‘Five-a-day started as a marketing campaign by 25 fruit and vegetable companies and the American National Cancer Institute in 1991. There was no evidence for any cancer benefit.’

Myth: Fruit and vegetables are the most nutritious things to eat

Apparently not. Harcombe allows that vegetables are a great addition to the diet — if served in butter to deliver the fat-soluble vitamins they contain — but fructose, the fruit sugar in fruit, goes straight to the liver and is stored as fat.

Fruit is best avoided by those trying to lose weight, says Harcombe, who adds: ‘Vitamins and minerals in animal foods — meat, fish, eggs and dairy products — beat those in fruit hands down.’

Myth: Food advisory bodies give us sound, impartial advice

The organizations we turn to for advice on food are sponsored by the food industry. The British Dietetic Association (BDA), whose members have a monopoly on delivering Department of Health and NHS dietary advice, is sponsored by Danone, the yogurt people, and Abbott Nutrition, which manufactures infant formula and energy bars.

The British Nutrition Foundation, founded in 1967 to ‘deliver authoritative, evidence-based information on food and nutrition in the context of health and lifestyle’, has among its ‘sustaining members’ British Sugar plc, Cadbury, Coca-Cola, J Sainsbury PLC and Kraft Foods.

‘When the food and drink industry is so actively embracing public health advice, isn’t it time to wonder how healthy that advice can be?’ says Harcombe.

“With 400 references and every fact backed up with sourced and presented evidence – this is the most informative book on the subject of obesity ever written. You cannot fail to learn a great deal and to have your thinking continually challenged in a highly engaging way. The research for this book changed everything the author held to be true – read with an open mind – it could do the same for you. Love it or hate it, you have to read it.”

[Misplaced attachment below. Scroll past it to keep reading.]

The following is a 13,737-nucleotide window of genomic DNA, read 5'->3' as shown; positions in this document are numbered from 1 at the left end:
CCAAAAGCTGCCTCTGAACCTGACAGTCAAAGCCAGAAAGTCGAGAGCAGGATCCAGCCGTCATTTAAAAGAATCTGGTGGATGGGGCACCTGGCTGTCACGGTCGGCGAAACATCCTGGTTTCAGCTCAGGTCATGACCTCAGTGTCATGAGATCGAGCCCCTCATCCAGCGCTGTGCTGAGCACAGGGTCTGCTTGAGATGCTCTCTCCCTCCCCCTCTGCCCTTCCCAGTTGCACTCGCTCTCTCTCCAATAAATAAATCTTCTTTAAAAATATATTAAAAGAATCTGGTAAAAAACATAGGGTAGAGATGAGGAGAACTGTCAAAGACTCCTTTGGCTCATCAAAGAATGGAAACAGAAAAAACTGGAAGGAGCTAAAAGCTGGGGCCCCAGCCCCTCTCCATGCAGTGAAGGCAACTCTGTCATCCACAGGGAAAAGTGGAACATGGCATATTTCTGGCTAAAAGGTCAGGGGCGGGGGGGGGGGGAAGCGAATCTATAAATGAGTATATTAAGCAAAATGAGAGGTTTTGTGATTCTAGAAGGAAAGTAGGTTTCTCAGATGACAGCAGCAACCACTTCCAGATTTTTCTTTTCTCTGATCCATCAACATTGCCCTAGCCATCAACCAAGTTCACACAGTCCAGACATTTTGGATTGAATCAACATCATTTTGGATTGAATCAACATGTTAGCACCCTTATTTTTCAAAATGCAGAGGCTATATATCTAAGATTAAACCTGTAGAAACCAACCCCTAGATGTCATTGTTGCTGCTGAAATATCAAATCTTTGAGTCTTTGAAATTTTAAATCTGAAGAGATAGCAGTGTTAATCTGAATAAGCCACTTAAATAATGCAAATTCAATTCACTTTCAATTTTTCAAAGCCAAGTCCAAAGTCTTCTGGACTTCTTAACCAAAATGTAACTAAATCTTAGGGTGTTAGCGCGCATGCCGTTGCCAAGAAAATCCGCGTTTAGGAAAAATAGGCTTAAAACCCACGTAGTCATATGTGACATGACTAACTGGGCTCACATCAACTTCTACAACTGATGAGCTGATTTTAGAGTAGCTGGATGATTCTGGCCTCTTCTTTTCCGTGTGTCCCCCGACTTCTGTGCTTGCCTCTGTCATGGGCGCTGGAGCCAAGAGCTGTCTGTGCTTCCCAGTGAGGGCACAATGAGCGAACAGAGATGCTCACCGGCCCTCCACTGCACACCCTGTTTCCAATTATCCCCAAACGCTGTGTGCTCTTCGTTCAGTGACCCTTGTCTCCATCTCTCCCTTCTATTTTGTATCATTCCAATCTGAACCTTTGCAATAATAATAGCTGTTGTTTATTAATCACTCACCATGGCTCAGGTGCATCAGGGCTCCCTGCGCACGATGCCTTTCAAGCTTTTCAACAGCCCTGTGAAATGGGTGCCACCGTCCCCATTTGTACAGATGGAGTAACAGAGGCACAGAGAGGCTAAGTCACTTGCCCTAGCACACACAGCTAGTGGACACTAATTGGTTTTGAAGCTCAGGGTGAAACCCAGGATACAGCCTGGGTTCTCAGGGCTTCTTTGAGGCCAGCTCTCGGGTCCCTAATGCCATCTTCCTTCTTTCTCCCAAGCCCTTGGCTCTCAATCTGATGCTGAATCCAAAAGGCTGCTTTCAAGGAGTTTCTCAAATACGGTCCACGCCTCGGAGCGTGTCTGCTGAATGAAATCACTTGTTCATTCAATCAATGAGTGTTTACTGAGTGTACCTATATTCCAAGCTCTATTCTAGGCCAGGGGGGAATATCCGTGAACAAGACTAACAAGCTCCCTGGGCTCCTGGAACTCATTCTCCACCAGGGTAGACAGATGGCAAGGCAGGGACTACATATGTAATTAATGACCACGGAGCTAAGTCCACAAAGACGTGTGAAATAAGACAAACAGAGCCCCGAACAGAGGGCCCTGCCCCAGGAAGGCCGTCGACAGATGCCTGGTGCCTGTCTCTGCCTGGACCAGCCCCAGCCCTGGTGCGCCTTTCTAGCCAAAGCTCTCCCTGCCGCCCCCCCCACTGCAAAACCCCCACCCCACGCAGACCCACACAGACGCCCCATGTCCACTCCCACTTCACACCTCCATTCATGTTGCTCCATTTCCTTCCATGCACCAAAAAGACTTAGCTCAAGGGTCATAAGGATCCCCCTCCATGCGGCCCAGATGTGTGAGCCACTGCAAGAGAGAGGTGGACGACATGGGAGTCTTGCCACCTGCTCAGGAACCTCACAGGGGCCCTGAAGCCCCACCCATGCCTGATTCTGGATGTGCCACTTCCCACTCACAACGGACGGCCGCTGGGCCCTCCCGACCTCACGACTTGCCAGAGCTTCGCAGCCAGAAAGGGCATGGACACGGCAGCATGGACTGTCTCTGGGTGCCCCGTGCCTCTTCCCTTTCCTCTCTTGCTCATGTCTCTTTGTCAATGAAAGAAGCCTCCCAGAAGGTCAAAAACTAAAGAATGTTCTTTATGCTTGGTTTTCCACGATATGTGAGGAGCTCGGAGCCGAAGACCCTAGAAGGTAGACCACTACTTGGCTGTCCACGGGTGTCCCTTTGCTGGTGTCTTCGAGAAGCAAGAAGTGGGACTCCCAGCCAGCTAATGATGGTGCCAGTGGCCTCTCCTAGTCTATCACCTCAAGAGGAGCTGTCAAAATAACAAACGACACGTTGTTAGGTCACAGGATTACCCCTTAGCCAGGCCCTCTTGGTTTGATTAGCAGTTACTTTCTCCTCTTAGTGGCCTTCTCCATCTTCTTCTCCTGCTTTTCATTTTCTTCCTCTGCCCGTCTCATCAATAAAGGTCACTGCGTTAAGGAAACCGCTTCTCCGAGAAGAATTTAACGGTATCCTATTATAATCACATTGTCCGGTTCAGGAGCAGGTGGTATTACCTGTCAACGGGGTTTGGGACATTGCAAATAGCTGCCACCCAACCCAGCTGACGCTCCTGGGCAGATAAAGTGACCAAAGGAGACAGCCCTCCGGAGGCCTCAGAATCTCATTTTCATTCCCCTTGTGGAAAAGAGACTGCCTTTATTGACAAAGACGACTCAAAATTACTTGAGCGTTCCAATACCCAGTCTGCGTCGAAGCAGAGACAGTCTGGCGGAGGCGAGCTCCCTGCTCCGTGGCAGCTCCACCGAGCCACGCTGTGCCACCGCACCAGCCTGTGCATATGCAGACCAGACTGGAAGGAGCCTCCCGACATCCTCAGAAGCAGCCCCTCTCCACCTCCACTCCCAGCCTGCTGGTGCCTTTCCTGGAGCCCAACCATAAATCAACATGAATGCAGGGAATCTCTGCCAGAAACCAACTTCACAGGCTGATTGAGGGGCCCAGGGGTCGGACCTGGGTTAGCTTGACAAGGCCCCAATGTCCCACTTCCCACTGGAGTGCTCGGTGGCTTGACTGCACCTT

Available at Amazon books:
The Obesity Epidemic: What Caused It? How Can We Stop It?

Posted in Food and Health Tags , , ,
  • FreeFromDirt

    "More exercise is a cure for the obesity epidemic " is not a myth. It is statistically more probable that you will not be fat if you exercise regularly.

  • Tim Shannon

    I think she was stating it's not a cure in off itself. Yes exercise helps, but you still need to eat right.

  • adawnson

    Ha! My mom, when I was young always force fed me fruits and vegetables. Why did I just know this now? Here I come MEAT!

  • Sue W.

    It is mainly all the processed food – gunk with no nutrition but high in calories that is causing most obesity…If you put rubbish fuel into your car it goes wrong, yet people do it to their bodies…make the manufacturers use high quality nutritious ingredients and most of this should change…

  • Ed

    I still think most of the obesity problem is everyone is in a fast pace these days, and want something fast and now. We don’t take the time to cook a good meal like they did back in the old days. We throw something in the microwave or run to a fast food restaurant. Also we don’t exercise right, walking, riding bikes ext. I have watched myself go down by these same reasons and now since I’m eating right and working out again, I feel better and the weight has come off. That’s my opinion.